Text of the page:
Chowmahalla Palace

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Chowmahalla Palace bhawan
Magnificent Chowmahalla Palace.jpg
General information
Type Royal Palace
Architectural style Modelled on Shah of Iran's palace
Location Hyderabad, Andhra Pradesh, India
Completed 1880s
Panoramic view in two parts of the Chaumhalla Palace at Hyderabad, photographed by Deen Dayal in the 1880s

Chowmahalla Palace or Chowmahallat (4 Palaces), is a palace of the Nizams of Hyderabad state. It was the seat of the Asaf Jahi dynasty and was the official residence of the Nizams of Hyderabad while they ruled their state. The palace remains the property of Barkat Ali Khan Mukarram Jah, heir of the Nizams.

Details of a typical window ornate with intricate stucco work

In Persian, Chahar means four and in Arabic Mahalat (plural of Mahal) means palaces, hence the name Chowmahallat/four palaces, or four

All ceremonial functions including the accession of the Nizams and receptions for the Governor-General were held at this palace.

The prestigious UNESCO Asia Pacific Merit award for cultural heritage conservation was presented to Chowmahalla Palace on March 15, 2010. UNESCO representative Takahiko Makino formally handed over the plaque and certificate to Princess Esra, former wife and GPA holder of Prince Mukarram Jah Bahadur.[1][2]

History[edit]

Drawing Room of Chowmahela Palace

While Salabat Jung initiated its construction in 1750,[3] it was completed by the period of Afzal ad-Dawlah, Asaf Jah V, the V Nizam ensured its completion between 1857 and 1869.

It is believed to be modelled on Shah of Iran's palace in Tehran.

The palace is unique for its style and elegance. Building of the palace began in the late 18th century and over the decades a synthesis of many architectural styles and influences emerged.

This palace consists of two courtyards, southern courtyard and northern courtyard. They have elegant palaces, the grand Khilwat (the Dharbar Hall), fountains and gardens.

The palace originally covered 45 acres (180,000 m2), but only 14 acres (57,000 m2) remain today.

Southern courtyard[edit]

This is the oldest part of the palace, and has four palaces Afzal Mahal, Mahtab Mahal, Tahniyat Mahal and Aftab Mahal.

It was built in the neo-classical style

Northern courtyard[edit]

This part has Bara Imam, A long corridor of rooms on the east side face the central fountain and pool that, once housed the administrative wing. and Shishe-Alat meaning mirror image.

It has Mughal domes and arches and many Persian elements like the ornate stucco work that adorn the Khilwat Mubarak. These were characteristic of buildings built in Hyderabad at the time.

The Chandelier

Opposite to the Bara Imam is a building that is its shishe or mirror image. The rooms were once used as guest rooms for officials accompanying visiting dignitaries.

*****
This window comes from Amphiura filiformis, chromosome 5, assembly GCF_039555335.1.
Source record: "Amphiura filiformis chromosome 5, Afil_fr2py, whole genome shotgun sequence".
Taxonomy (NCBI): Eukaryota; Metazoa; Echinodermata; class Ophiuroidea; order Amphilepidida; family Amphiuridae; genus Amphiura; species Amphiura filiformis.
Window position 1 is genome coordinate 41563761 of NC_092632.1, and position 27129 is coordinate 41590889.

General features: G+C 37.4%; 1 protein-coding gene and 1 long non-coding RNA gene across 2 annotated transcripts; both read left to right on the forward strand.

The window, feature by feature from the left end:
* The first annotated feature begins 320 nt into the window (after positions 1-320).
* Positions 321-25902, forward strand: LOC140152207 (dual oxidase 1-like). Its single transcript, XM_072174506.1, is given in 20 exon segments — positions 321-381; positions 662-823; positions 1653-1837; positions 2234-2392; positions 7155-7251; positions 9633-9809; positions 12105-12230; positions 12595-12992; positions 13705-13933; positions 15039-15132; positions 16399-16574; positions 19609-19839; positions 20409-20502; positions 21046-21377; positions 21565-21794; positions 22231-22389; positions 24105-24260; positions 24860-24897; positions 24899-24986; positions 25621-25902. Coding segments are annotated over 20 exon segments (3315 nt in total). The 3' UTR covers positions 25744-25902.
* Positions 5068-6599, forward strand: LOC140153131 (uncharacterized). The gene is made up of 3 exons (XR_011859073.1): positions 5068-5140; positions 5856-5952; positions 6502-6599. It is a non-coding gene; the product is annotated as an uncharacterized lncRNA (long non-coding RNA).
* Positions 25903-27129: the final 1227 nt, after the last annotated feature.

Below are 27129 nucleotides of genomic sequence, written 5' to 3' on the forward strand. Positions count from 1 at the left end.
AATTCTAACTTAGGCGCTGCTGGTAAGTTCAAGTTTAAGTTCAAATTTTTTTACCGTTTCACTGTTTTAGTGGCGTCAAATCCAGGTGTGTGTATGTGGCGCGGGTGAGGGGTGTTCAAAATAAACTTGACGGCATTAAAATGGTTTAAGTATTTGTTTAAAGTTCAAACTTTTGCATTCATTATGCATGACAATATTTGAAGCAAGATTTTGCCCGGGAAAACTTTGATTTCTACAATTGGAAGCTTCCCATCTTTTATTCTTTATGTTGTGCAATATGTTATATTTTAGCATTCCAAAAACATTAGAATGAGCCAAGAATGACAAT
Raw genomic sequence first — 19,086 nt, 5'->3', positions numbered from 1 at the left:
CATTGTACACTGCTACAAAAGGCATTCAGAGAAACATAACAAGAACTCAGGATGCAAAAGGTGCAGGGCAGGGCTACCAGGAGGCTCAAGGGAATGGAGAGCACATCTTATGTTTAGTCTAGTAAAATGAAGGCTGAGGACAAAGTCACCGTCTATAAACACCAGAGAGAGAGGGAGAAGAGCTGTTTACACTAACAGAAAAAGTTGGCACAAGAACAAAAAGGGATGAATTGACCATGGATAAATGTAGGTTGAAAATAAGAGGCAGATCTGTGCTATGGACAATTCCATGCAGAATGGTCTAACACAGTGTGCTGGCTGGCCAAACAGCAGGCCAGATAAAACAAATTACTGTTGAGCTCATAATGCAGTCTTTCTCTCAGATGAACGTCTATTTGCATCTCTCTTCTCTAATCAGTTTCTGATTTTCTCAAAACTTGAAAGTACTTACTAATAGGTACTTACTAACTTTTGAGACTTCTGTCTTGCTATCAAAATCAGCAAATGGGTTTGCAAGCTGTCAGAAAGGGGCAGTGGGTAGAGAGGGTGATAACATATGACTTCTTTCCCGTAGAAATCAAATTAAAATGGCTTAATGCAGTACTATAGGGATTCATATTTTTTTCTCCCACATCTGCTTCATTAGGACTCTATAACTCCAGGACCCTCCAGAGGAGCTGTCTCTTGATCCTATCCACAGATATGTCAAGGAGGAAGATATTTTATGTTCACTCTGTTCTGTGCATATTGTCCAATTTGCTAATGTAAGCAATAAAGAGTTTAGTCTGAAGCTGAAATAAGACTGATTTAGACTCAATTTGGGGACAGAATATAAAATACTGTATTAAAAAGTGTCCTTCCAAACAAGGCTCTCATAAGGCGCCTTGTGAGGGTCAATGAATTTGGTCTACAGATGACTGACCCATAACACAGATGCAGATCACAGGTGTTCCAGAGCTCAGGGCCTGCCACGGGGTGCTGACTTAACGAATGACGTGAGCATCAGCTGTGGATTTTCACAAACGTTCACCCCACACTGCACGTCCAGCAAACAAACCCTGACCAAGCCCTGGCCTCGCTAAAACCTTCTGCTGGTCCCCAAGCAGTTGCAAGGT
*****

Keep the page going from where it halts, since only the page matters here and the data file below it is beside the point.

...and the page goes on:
Khilwat Mubarak[edit]

Khilwat Mubarak

This is heart of Chowmahalla Palace. It is held in high esteem by the people of Hyderabad, as it was the seat of the Asaf Jahi dynasty. The grand pillared Durbar Hall has a pure marble platform on which the Takht-e-Nishan or the royal seat was laid. Here the Nizams held their durbar and other religious and symbolic ceremonies. The 19 spectacular Chandeliers of Belgian crystal recently reinstalled to recreate the lost splendor of this regal hall.

Chowmahalla Palace Interior
Chowmahalla Palace Interior with Chandeliers

Clock Tower[edit]

The clock above the main gate to Chowmahalla Palace is affectionately called as Khilwat Clock. It has been ticking away for around 250 years. An expert family of clock repairers winds the mechanical clock every week.

Council Hall[edit]

This building housed a rare collection of manuscripts and priceless books.The Nizam often met important officials and dignitaries here.Today it is venue for temporary exhibitions from the treasures of the Chowmahalla Palace Collection that of a bygone era.

Roshan Bangla[edit]

The sixth Nizam is believed to have lived here and the building was named after his mother Roshan Begum.

The present Nizam (Barkat Ali Khan Mukarram Jah, Pretender) and his family decided to restore the Chowmahalla Palace and open it to the public in January 2005. It took over 5 years to document and restore the palaces of the first courtyard to its former glory.

View of Chowmahalla from Aftab Mahal
The chandeliers
Watch Tower gate of Chowmahalla palace
1911 Rolls Royce Silver Ghost of Mir Osman Ali Khan at Chowmahalla palace

See also[edit]

External links[edit]

Coordinates: 17°21′28″N 78°28′18″E / 17.357725°N 78.471705°E / 17.357725; 78.471705

References[edit]

  1. ^ [1]
  2. ^ [2]
  3. ^ forgeten. Retrieved 4 April 2013. 
  • Travel guide issued by Authority: The Administrator, H.E.H The Nizam's Private Estate